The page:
Why People Who Hate Coffee Might Love Cold Brew
In sweltering summer months, you may reach for an iced coffee to cool down while you perk up, but the standard cold coffee options are distinctly different. Iced coffee usually consists of hot coffee that’s been cooled and served over ice. Cold-brew coffee is produced by steeping ground coffee beans for hours (overnight typically) in cold water.
The two coffees may look similar, but they can have very unique flavor profiles—and one is much better if you typically avoid coffee because of its strong, bitter bite.
What Makes Hot Coffee Bitter
Hot water releases aroma and flavor from coffee beans and grounds instantly. It’s a great option if you like, or even prefer, your cuppa to have a bit of a bite, stronger aroma, and bold flavor. However, if you don’t love these characteristics and you have the time to wait, cold-brew coffee will reward your patient spirit with a coffee that’s smooth, delicately sweet, and almost creamy.
“When you expose the coffee beans to heat, it releases oils that are full of acidic compounds,” says David Smith, CEO and founder of High Brew Coffee. “When you cold brew coffee, these acids are not released from the bean and therefore the result is naturally less acidic.”
Cold-Brew Coffee Is Less Acidic
Heat speeds up the release of the delicious flavor compounds in coffee, which is why you can press a button and have a steaming cup of decent coffee in a matter of minutes. But hot water also causes coffee’s flavor compounds to break down faster. The oils released during the brewing process may oxidize more quickly, too, leaving you with a sour cup in a matter of a few hours.
Cold water, however, doesn’t work that rapidly. It takes time for the cool water to coax flavor out of coffee beans, which means it also takes longer for the coffee to oxidize and degrade. Cold water doesn’t release as many of the acidic compounds as hot water does, either, so your final product is less bitter by far.
“Since cold brewed coffee isn’t as acidic, it also tastes less bitter,” Smith says. “Without this acidic, ‘burnt’ flavor, you can taste the coffee’s other flavors more easily.”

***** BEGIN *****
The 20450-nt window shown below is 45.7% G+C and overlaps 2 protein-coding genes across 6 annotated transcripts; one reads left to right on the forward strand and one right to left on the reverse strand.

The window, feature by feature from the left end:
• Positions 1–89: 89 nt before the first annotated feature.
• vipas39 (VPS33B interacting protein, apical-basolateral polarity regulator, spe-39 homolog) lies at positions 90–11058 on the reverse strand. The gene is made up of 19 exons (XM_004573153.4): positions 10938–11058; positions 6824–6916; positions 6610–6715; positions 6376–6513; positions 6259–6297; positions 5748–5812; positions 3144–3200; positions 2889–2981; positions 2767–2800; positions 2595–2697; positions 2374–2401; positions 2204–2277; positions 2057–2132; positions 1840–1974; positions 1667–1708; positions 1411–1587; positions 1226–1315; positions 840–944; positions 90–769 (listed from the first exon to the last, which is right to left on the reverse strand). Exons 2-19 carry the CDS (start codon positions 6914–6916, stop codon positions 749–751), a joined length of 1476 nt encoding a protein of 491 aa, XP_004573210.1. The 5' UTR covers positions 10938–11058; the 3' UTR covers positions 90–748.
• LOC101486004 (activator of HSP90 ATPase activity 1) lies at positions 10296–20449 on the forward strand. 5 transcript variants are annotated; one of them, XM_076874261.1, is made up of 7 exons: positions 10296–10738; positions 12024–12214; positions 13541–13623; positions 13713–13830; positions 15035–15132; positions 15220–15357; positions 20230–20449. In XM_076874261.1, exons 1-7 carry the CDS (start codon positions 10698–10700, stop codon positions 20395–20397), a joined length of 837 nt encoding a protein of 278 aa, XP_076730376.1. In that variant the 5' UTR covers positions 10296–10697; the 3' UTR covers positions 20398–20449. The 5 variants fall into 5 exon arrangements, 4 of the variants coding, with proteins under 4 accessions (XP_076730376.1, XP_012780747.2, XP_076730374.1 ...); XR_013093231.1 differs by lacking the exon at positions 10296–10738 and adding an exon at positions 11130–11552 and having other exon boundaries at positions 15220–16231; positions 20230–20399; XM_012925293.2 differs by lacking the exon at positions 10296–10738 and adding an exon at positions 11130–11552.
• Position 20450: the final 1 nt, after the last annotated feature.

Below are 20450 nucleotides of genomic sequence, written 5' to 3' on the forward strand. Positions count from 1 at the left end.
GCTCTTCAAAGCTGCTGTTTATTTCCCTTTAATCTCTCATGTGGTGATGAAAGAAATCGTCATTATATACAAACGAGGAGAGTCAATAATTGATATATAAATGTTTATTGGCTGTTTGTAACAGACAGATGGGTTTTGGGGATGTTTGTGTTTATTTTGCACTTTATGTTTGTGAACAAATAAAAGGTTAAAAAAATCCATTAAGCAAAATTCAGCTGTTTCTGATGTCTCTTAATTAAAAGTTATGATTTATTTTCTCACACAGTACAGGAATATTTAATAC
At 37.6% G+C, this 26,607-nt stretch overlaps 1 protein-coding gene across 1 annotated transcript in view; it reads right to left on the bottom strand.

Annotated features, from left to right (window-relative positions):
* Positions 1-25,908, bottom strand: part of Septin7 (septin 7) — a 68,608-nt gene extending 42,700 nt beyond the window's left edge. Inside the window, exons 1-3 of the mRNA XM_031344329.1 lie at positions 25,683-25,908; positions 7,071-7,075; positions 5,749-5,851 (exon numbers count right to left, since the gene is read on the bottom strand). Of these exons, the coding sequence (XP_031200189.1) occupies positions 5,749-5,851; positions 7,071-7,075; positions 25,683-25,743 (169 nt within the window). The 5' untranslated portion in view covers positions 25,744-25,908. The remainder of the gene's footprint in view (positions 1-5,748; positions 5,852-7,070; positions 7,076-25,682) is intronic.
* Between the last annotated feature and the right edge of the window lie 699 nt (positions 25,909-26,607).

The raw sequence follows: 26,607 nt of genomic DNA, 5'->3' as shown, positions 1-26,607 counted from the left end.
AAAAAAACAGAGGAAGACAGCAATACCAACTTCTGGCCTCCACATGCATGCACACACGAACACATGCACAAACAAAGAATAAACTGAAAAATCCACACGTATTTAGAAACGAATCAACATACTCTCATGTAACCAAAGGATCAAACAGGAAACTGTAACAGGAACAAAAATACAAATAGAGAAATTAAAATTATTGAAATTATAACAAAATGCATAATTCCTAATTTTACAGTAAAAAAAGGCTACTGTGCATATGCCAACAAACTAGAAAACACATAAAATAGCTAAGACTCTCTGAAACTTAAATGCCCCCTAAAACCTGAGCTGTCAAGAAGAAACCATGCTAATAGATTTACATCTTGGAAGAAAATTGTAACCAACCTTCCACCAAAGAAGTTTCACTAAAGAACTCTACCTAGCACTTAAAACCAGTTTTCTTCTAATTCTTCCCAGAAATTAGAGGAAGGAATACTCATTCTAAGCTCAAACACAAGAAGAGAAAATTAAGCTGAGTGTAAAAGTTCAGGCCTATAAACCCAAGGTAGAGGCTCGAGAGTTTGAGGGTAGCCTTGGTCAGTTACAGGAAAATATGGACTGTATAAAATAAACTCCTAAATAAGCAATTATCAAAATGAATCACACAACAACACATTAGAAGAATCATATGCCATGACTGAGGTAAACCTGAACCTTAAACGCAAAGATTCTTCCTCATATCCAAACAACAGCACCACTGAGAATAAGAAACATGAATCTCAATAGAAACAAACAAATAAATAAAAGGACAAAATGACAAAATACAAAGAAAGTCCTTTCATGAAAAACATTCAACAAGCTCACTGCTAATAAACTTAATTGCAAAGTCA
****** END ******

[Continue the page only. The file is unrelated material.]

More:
Plus, because the coffee takes longer to degrade, you can make cold-brew coffee ahead of time and drink it for a few days without worrying you’ll sip up a sour swig.
“The taste won’t change as the coffee cools, since it’s never been exposed to heat,” Smith says. “Therefore, day-old cold brew doesn’t taste like day-old, stale coffee.”
Will Heating Make Cold-Brew Bitter?
If you like a warm cup of coffee but loathe the bitterness, you can actually heat up cold-brew coffee for a hot cup. And you don’t have to worry about the cold brew turning bitter with the heat. The beans are long gone, so there’s no acidic oils to turn into potentially bitter flavors, even if you heat up the coffee, Smith says.
The Benefits of Cold-Brew Coffee
1. Make ahead for faster mornings. You can make cold-brew coffee several days in advance, and store it in your fridge. Pour yourself a cup in your tumbler before you leave and enjoy a refreshing java on the road.
Tip: freeze leftover coffee into ice cubes so melting ice doesn’t water your drink down.
2. It’s easier on the stomach. “Less acidic coffee is also better for your stomach and teeth, so those with sensitivities to regular coffee may be able to consume cold brew,” Smith says.
3. It’s less bitter, more smooth. People who avoid hot coffee may find the cold brew version is much more flavorful. Cold-brew coffee can be very mild, even sweet.
4. You might prefer it this way. No one takes their coffee the same, which means everyone’s palate and preferences are different. You may like the bite of hot coffee, but those who don’t may soon realize they’ve found a new coffee mate.